Discovering the world of fossil fungi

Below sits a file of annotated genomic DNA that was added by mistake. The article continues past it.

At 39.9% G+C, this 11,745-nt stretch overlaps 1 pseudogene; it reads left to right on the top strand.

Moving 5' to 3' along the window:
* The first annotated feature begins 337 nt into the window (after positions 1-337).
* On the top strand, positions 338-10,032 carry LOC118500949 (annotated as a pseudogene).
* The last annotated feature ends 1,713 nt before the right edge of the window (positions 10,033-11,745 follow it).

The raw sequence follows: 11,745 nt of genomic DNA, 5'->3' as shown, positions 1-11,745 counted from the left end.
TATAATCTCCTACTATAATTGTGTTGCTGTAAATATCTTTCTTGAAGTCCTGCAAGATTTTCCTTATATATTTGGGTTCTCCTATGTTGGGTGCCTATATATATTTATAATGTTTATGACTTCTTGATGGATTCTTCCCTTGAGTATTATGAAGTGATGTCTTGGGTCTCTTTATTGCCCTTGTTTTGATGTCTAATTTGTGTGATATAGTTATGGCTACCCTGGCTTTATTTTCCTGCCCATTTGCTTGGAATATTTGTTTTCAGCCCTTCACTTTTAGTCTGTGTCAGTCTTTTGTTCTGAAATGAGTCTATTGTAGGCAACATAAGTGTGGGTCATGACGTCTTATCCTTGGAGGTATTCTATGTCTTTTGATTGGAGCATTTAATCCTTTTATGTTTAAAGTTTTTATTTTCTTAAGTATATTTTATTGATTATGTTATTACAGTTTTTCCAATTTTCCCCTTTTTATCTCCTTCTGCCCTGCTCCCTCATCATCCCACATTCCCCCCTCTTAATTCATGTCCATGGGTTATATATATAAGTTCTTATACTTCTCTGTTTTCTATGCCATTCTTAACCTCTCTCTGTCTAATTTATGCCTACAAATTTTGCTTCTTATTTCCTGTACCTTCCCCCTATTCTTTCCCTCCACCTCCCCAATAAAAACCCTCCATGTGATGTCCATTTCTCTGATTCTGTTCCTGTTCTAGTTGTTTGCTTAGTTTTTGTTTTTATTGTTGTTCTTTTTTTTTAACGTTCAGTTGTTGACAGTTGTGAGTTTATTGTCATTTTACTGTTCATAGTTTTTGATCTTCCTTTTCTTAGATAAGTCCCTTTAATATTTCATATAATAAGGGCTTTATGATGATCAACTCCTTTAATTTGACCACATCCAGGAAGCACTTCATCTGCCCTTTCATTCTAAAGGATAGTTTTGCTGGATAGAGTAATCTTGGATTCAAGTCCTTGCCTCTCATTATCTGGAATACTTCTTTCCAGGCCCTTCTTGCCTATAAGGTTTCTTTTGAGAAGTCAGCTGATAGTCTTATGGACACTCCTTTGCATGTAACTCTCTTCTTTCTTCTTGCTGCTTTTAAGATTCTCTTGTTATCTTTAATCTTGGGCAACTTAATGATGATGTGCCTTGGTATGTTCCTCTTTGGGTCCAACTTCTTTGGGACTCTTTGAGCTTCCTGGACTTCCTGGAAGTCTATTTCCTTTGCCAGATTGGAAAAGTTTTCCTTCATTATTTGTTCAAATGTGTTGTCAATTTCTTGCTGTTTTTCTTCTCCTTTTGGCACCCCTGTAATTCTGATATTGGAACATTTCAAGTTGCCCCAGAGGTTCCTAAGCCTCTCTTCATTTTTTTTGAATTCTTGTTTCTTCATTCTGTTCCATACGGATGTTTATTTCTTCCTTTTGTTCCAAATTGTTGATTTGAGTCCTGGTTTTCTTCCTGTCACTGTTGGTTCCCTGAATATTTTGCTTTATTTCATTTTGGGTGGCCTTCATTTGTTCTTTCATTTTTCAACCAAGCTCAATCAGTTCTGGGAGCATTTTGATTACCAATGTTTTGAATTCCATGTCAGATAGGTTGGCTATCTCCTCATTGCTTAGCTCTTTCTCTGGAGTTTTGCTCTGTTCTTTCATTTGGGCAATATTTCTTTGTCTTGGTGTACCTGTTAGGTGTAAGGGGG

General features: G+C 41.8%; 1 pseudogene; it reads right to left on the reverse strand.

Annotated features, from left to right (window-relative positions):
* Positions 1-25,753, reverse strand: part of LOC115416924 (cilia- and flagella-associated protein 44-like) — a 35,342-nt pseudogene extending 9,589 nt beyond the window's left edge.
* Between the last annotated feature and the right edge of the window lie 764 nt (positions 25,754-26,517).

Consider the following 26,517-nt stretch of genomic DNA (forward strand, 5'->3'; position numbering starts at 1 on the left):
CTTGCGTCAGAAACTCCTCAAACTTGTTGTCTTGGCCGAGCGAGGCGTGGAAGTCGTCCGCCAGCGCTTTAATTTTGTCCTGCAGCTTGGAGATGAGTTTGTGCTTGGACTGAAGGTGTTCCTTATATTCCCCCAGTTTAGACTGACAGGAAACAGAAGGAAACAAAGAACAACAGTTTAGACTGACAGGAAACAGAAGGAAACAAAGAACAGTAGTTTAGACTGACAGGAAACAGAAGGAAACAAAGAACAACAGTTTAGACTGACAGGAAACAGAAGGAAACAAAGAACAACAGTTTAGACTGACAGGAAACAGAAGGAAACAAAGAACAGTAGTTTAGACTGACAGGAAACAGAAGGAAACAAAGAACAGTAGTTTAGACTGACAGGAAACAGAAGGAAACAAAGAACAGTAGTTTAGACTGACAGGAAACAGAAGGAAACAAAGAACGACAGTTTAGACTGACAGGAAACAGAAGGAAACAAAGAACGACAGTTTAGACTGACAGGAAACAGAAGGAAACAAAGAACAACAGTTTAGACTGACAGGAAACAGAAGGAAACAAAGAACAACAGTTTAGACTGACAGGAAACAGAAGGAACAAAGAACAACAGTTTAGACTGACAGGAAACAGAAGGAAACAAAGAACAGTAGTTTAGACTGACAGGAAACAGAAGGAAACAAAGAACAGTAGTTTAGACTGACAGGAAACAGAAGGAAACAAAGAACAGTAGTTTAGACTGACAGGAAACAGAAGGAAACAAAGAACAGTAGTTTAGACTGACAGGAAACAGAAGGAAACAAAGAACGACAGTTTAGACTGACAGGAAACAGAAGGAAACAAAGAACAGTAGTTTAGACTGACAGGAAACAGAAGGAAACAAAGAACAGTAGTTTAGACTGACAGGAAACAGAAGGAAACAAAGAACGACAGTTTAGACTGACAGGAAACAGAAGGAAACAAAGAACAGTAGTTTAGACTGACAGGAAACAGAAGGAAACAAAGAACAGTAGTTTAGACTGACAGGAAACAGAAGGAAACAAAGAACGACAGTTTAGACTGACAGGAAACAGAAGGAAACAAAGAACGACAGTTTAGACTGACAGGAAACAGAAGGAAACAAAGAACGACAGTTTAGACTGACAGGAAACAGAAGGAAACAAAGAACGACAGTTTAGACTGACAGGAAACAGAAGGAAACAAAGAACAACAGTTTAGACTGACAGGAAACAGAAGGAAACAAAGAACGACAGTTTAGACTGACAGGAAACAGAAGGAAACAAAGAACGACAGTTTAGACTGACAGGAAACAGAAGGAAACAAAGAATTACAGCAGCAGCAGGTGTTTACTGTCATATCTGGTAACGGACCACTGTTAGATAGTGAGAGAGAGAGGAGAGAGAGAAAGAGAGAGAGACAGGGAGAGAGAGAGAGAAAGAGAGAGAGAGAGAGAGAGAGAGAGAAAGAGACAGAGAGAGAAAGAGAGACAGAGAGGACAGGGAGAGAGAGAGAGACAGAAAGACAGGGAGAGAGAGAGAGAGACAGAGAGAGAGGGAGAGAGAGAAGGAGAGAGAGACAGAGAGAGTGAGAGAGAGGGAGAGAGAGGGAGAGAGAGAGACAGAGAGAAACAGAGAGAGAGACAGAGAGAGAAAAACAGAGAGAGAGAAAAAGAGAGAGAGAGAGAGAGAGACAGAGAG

Violeta de Anca Prado and Stephen McLoughlin (Sweden) When people think of fossils, they usually picture slabs of rock bristling with bones, or the shells of ammonites or trilobites. Most do not even consider that delicate organisms, such as fungi or bacteria, can even fossilize – they seem too fragile to be preserved as they lack a hard skeleton. In many cases this is true. Microscopic organisms that lack hard parts have fewer chances of being fossilised but, despite the odds, delicate fungi have a fossil record that is more extensive than generally thought. The fossil record of fungi goes all the way back to the Proterozoic. Identifying the oldest fossil fungus is difficult because many reports of early fungi have later been reinterpreted as filaments of green algae or cyanobacteria. Nevertheless, increasing reports of fungi from the late Proterozoic are consistent with DNA comparisons (the so-called “molecular clock” method) that suggests fungi, plants and animals diverged about 1,600 million years ago. What is more certain, is that fungi were actively diversifying in terrestrial habitats as soon as plants gained a foothold on land. Fungi are fossilised in diverse styles. Usually, the best examples are preserved inside permineralized (petrified) wood or peats. The process of permineralization involves the organic tissues becoming entombed within mineral matter (usually calcium carbonate or silica), which is precipitated from solution in groundwaters. More rarely, we encounter fungi preserved as impressions, which are like a “fingerprint” of the organism – the original fungus has decayed but … Read More

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